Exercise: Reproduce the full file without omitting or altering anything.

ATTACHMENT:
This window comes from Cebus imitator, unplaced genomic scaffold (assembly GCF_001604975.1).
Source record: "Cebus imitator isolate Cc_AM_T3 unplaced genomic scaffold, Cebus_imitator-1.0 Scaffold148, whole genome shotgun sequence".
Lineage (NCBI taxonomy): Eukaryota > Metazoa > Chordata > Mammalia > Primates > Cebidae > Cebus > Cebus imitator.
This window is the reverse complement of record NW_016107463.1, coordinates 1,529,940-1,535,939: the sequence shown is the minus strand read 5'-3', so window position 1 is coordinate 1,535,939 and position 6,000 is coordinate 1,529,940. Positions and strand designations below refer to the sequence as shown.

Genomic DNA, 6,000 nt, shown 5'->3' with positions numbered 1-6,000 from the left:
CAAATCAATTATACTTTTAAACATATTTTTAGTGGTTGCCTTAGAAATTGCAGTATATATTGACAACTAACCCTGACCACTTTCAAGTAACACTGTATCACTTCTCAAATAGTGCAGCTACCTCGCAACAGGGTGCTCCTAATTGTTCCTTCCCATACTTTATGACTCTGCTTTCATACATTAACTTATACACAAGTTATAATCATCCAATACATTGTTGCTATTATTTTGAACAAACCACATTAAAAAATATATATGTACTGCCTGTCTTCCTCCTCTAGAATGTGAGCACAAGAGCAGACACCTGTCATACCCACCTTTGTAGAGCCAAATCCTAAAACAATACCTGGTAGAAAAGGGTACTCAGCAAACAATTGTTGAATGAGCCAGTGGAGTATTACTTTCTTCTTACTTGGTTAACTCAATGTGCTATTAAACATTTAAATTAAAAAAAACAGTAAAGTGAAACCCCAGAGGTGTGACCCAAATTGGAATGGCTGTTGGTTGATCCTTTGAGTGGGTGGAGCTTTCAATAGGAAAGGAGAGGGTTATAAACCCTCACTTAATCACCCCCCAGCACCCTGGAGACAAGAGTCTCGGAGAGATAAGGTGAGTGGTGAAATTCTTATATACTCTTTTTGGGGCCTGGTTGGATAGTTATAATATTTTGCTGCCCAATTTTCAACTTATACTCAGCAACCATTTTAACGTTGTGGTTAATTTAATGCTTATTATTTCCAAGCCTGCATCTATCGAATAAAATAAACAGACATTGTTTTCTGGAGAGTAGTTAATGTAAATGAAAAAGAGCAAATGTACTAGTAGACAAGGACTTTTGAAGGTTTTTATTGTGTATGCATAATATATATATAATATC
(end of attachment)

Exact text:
This window comes from Cebus imitator, unplaced genomic scaffold (assembly GCF_001604975.1).
Source record: "Cebus imitator isolate Cc_AM_T3 unplaced genomic scaffold, Cebus_imitator-1.0 Scaffold148, whole genome shotgun sequence".
Lineage (NCBI taxonomy): Eukaryota > Metazoa > Chordata > Mammalia > Primates > Cebidae > Cebus > Cebus imitator.
This window is the reverse complement of record NW_016107463.1, coordinates 1,529,940-1,535,939: the sequence shown is the minus strand read 5'-3', so window position 1 is coordinate 1,535,939 and position 6,000 is coordinate 1,529,940. Positions and strand designations below refer to the sequence as shown.

Genomic DNA, 6,000 nt, shown 5'->3' with positions numbered 1-6,000 from the left:
CAAATCAATTATACTTTTAAACATATTTTTAGTGGTTGCCTTAGAAATTGCAGTATATATTGACAACTAACCCTGACCACTTTCAAGTAACACTGTATCACTTCTCAAATAGTGCAGCTACCTCGCAACAGGGTGCTCCTAATTGTTCCTTCCCATACTTTATGACTCTGCTTTCATACATTAACTTATACACAAGTTATAATCATCCAATACATTGTTGCTATTATTTTGAACAAACCACATTAAAAAATATATATGTACTGCCTGTCTTCCTCCTCTAGAATGTGAGCACAAGAGCAGACACCTGTCATACCCACCTTTGTAGAGCCAAATCCTAAAACAATACCTGGTAGAAAAGGGTACTCAGCAAACAATTGTTGAATGAGCCAGTGGAGTATTACTTTCTTCTTACTTGGTTAACTCAATGTGCTATTAAACATTTAAATTAAAAAAAACAGTAAAGTGAAACCCCAGAGGTGTGACCCAAATTGGAATGGCTGTTGGTTGATCCTTTGAGTGGGTGGAGCTTTCAATAGGAAAGGAGAGGGTTATAAACCCTCACTTAATCACCCCCCAGCACCCTGGAGACAAGAGTCTCGGAGAGATAAGGTGAGTGGTGAAATTCTTATATACTCTTTTTGGGGCCTGGTTGGATAGTTATAATATTTTGCTGCCCAATTTTCAACTTATACTCAGCAACCATTTTAACGTTGTGGTTAATTTAATGCTTATTATTTCCAAGCCTGCATCTATCGAATAAAATAAACAGACATTGTTTTCTGGAGAGTAGTTAATGTAAATGAAAAAGAGCAAATGTACTAGTAGACAAGGACTTTTGAAGGTTTTTATTGTGTATGCATAATATATATATAATATC